She said she was at an event with other town officials and they encouraged Fairhaven to do it. She said it was encouraging to hear it has been successful in other communities.
Ms. Ellison said the town will get a lot of new technology upgrades, including getting rid of the “dead” zones on Sconticut Neck. It will be state of the art equipment, she said, and the town will not be on the hook to fix it if it does down.
“They take over everything,” she said.
They will also upgrade the town’s in house system to be a backup in case their system goes down. At the end of the five year contract, the town will keep the equipment.
SB member Bob Espindola said he was glad Ms. Ellison brought up all the benefits, but he would like to see the agreement.
In another matter, Ms. Ellison said she met with MassDOT officials who presented some alternatives to the traffic pattern in Benoit Square. The town met with MassDOT. Several town officials had met with MassDOT back in September of 2022, along with members of the North Fairhaven Improvement Association.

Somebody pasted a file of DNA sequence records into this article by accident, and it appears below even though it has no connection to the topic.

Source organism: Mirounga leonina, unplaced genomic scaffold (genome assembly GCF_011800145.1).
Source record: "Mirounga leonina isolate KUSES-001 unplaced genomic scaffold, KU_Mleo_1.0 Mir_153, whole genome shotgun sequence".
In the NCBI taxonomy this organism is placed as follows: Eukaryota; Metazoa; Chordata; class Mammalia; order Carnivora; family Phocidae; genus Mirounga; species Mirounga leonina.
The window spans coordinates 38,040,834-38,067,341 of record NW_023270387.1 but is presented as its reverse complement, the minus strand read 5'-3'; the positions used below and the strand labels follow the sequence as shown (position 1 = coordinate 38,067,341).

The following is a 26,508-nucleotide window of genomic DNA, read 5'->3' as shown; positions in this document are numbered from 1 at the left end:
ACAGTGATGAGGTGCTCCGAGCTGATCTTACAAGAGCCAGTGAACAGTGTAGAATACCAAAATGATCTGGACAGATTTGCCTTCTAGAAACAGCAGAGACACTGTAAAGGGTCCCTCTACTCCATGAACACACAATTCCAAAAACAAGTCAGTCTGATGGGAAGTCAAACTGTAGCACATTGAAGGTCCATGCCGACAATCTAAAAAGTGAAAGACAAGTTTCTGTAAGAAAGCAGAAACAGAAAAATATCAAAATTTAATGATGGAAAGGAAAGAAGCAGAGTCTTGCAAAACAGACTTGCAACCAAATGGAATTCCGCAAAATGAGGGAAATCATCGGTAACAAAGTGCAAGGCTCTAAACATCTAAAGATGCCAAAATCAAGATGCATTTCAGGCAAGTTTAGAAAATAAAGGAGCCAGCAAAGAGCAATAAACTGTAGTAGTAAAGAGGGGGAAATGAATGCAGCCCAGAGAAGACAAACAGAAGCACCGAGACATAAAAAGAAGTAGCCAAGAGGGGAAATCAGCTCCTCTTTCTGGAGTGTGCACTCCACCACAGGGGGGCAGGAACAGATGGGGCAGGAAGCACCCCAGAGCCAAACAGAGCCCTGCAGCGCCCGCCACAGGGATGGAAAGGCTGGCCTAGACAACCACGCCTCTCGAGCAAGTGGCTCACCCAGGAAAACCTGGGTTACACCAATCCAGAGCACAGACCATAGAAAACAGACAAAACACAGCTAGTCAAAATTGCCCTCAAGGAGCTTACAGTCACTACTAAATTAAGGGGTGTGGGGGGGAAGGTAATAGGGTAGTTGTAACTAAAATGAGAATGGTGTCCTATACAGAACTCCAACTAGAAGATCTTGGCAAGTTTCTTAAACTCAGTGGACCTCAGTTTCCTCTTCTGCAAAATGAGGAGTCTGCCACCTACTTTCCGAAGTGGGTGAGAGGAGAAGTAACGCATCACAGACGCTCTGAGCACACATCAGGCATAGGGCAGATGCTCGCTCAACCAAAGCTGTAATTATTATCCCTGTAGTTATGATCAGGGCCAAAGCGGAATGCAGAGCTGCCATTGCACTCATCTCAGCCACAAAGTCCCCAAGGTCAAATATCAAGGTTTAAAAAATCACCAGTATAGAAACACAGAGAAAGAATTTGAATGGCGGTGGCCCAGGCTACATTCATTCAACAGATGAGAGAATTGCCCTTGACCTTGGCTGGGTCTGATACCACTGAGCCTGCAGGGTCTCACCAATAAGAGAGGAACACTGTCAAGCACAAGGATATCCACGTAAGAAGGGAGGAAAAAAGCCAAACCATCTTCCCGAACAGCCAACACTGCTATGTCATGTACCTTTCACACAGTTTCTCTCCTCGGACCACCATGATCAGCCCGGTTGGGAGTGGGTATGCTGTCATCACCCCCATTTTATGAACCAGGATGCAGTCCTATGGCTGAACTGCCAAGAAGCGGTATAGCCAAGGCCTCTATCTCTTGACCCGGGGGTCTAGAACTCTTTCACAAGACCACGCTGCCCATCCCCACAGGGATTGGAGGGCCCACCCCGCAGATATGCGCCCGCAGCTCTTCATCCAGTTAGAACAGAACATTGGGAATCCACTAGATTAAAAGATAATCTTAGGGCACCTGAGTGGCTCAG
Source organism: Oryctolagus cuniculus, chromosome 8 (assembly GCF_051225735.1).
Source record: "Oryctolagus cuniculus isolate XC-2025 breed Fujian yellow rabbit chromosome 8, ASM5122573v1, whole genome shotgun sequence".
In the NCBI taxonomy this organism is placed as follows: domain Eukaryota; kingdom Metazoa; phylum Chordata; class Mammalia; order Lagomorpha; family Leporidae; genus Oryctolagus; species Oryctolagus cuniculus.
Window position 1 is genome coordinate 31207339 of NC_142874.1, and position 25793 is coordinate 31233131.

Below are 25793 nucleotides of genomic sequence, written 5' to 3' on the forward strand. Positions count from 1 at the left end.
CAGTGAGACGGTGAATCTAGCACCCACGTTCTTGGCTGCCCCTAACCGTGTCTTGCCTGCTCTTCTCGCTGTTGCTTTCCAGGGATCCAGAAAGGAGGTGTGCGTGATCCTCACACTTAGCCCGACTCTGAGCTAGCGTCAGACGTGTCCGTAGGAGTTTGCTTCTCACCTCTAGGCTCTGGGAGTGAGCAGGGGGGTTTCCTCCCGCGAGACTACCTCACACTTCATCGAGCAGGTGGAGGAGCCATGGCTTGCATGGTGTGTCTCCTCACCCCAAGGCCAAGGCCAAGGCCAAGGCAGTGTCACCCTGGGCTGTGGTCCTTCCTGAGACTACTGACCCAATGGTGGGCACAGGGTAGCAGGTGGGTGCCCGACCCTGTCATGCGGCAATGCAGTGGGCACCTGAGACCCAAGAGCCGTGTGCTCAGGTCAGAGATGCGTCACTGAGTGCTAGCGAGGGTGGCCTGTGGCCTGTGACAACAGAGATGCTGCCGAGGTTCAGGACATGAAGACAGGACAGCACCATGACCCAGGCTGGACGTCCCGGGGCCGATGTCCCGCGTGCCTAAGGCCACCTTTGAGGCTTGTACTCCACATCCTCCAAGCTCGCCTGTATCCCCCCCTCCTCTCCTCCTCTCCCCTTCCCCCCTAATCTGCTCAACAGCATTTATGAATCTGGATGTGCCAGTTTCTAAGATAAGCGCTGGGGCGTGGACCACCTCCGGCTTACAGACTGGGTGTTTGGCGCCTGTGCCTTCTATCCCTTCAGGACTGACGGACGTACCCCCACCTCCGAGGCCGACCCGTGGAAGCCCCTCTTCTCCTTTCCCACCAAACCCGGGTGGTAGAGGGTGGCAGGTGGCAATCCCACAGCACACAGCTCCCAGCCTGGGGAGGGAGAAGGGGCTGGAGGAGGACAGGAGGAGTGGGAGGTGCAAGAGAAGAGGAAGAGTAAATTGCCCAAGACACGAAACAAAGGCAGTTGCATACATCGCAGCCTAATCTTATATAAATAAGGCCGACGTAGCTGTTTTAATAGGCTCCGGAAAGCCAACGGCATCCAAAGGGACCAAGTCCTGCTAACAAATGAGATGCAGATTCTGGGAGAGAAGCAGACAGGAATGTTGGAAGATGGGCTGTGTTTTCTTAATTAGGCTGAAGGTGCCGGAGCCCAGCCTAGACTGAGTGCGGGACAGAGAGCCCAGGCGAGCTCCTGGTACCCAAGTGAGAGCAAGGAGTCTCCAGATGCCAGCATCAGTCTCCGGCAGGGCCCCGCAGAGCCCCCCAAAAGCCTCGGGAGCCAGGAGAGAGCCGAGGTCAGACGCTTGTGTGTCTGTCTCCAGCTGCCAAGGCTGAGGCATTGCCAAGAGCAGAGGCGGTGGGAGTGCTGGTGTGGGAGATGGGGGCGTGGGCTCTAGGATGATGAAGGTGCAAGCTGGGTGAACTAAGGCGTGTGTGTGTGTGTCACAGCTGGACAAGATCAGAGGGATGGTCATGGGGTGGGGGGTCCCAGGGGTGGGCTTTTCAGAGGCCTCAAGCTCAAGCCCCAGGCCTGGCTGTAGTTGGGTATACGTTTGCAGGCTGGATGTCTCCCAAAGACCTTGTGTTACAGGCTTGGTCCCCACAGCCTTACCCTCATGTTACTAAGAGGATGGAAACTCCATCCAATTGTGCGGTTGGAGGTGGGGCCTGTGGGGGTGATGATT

On Monday, Ms. Ellison presented two concepts for improving traffic flow. Concept one paints lines in the street, giving more clarity for how each lane, from Main Street and Adams Street, should approach the merger. It creates a clearly delineated point, instead of the wide, unmarked area at the end of the square now. It also adds a “Yield” sign on Adams Street to finally give some clarity on who has the right of way.
Concept two would make Adams Street curve to the left to make a nearly normal intersection for Adams Street traffic to turn right onto Main Street to continue north. It eliminates on-street parking in front of the old Oxford School building.
Ms. Ellison and the board seemed to agree that concept two was the better option, even with the loss of parking spots.
The board also discussed how the changes might be affected by the closing of the swing bridge on Route 6. it will be closed to vehicles for months and much of that traffic will be redirected to Benoit Square.
Mr. Espindola pointed out that most traffic will turn down Howland towards New Bedford, which before the square.
“I’m glad to see that something is being done” said SB member Charles Murphy, adding that he goes by there every day and the merge at Adams and Main is dangerous.
He said concept two looked like it would solve that issue.
Ms. Ellison said MassDOT is not at the point of moving forward. They just wanted an opinion.
Click here to download the 5/18/23 issue: 05-18-23 StampOutHunger
Click here to download the Ice House fight video: 05-03-23 IceHouseParkingLotFight